≡ Menu

Snoring and Sleep Apnea – How they Cause Anxiety

Sleep Apnea and Anxiety

Snoring and sleep apnea limit the amount of oxygen to the brain leaving an overage of carbon dioxide which may be linked to anxiety.  When the brain is lacking oxygen, certain areas of the brain become impacted by the oxygen shortage and can trigger anxiety, fear, panic attacks, and depression.  This is a serious issue and a lack of oxygen to the brain occurs when a person has sleep apnea.  Is there a link between snoring, sleep apnea, and anxiety?  Let’s take a closer look at the evidence behind this.

High carbon dioxide levels in the body can increase acidity in the body – specifically in the amygdala.

The amygdala is a piece of gray matter located in the cerebral hemisphere of the brain.  Its main function is to control emotions that include motivation, fear, and stress.  So what does sleep apnea have to do with the amygdala?  First, you must understand what happens during sleep apnea and how oxygen becomes limited to the brain.

Sleep Apnea – Step by Step

You Fall Asleep

Some people use sleep aids in order to fall asleep at night.  These can include alcohol, prescription drugs, or narcotics.  All of these sleep aids may cause you to over-relax, especially if you sleep on your back, and may promote the relaxation of your tongue.

A Blockage in the Airway Occurs

When the tongue relaxes, it rests towards the back of your mouth and actually blocks your airway, prohibiting the flow of oxygen to your body and the brain.  Other airway blockages can occur that do not relate to the tongue.  These include excessive phlegm located in the back of the throat or mouth, congestion in the nose, and excessive fat deposits in the neck due to being overweight or obese.  Whatever reason for the blockage, in one form or the other, it obstructs the flow of oxygen while you sleep.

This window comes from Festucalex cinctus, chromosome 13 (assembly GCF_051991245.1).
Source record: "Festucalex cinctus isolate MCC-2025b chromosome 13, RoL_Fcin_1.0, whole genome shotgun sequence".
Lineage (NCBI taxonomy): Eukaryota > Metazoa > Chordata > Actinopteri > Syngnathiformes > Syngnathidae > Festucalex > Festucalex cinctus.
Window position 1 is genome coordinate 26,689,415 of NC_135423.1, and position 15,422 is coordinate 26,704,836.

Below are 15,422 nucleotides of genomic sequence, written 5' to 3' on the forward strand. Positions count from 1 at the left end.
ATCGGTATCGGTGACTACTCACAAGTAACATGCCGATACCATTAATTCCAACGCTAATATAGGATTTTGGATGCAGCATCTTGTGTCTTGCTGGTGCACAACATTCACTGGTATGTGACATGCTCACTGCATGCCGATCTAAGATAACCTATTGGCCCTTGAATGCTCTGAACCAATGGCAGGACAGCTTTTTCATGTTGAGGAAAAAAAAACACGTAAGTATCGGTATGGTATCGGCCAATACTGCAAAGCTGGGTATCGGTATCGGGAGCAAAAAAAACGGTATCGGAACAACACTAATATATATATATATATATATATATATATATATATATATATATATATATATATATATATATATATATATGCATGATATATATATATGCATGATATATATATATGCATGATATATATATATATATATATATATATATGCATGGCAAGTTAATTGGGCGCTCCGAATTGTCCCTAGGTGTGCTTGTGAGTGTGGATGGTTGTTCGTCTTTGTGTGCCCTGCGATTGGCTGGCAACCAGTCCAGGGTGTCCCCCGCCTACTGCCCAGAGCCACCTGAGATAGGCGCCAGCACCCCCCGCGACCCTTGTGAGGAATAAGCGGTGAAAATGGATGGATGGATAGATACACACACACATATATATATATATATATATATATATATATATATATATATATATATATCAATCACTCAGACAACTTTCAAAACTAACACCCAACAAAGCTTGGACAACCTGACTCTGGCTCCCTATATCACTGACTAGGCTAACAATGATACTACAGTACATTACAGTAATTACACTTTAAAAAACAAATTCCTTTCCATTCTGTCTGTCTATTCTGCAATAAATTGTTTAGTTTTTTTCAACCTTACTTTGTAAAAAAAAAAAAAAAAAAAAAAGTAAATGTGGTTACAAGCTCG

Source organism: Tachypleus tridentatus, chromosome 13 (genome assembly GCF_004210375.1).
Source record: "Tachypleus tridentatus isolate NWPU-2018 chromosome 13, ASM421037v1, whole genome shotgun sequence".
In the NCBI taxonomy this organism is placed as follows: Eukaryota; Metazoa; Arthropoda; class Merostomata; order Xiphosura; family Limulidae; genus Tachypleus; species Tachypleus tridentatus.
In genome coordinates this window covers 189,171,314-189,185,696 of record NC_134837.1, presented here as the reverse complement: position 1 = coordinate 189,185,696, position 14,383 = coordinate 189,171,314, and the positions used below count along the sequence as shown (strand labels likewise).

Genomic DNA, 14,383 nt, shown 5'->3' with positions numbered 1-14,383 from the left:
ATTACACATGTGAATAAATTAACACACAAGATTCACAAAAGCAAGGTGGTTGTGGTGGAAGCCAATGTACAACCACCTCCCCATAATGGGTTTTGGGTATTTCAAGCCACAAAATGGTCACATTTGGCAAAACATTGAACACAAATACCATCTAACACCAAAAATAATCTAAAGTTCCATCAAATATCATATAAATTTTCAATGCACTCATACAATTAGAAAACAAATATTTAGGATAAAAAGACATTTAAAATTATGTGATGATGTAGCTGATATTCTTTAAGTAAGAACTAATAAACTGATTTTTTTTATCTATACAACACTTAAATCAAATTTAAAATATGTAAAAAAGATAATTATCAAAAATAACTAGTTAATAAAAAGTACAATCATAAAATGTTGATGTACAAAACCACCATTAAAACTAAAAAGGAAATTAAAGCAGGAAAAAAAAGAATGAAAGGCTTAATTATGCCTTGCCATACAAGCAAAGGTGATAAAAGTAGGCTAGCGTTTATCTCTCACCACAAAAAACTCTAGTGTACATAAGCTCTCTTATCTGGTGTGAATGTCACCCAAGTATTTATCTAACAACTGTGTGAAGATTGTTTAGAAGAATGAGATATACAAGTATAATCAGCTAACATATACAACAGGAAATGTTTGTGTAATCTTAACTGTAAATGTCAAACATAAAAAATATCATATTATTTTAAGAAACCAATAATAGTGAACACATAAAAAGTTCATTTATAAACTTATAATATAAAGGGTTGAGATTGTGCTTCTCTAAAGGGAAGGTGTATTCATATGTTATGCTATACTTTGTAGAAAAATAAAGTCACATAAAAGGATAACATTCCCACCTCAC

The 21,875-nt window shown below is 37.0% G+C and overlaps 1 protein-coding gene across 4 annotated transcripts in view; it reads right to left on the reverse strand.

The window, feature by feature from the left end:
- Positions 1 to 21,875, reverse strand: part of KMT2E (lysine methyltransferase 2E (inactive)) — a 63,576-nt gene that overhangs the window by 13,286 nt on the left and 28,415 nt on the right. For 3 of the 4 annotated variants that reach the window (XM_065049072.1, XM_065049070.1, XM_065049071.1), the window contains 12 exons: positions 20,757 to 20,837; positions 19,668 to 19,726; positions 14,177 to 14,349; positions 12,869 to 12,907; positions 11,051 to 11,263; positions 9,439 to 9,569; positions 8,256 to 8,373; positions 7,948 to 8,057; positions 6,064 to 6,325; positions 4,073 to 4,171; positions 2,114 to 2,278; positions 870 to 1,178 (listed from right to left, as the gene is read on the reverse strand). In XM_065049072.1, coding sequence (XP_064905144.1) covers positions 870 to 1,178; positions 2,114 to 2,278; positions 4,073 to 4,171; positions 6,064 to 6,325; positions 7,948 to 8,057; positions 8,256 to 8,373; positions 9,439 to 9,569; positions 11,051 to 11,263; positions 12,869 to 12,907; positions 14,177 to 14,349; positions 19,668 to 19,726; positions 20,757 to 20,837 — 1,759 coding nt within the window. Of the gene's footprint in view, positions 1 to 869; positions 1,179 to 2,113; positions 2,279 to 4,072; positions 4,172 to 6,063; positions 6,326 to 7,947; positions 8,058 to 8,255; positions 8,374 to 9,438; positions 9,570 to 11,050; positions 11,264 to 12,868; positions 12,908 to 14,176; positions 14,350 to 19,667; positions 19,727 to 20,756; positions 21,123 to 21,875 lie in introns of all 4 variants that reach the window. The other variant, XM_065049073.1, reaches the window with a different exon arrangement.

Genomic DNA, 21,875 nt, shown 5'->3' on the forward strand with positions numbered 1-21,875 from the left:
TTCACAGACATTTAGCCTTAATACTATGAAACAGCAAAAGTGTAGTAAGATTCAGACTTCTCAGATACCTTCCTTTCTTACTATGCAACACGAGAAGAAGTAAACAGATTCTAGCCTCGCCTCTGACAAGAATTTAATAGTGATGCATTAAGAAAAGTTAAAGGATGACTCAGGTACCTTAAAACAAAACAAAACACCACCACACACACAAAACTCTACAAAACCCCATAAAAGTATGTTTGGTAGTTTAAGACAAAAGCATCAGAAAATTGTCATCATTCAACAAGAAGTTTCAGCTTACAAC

Snoring Begins

Loud, obnoxious snoring is one of the main indicators that you suffer from sleep apnea.  Snoring is directly related to the obstruction of your airway.  When the blockage of air occurs, again for whatever reason above, it narrows the airway passage that carries oxygen into the lungs and the rest of the body.  Although the passageway is narrow, oxygen is still able to get in, and it finds a way to bypass the obstruction and continue to flow.  The back of the mouth and throat is lined with tiny flabby tissues and when the air flows passed these flabby tissues trying to make its way into the lungs, the tissues start to gently vibrate as you inhale.  The vibrating tissues create a noise as the oxygen flows by and this is the resulting sound of snoring.

Oxygen is Limited to the Brain

The blockage in your airway limits the amount of oxygen flowing into your lungs and causes you to stop breathing for several seconds.  This is commonly witnessed by your partner sleeping next to you.  Since the snoring is usually loud and burdensome, it’s easy for the bed partner to notice the loud snoring and then abruptly hear complete silence.  This moment is when your body has stopped breathing.  The flow of oxygen to the brain has completely stopped. It can be very scary for the bed partner to hear or witness this.  It’s very dangerous and sleep apnea is a serious sleep disorder that needs to be addressed with your doctor.

The Brain Realizes it’s not getting Oxygen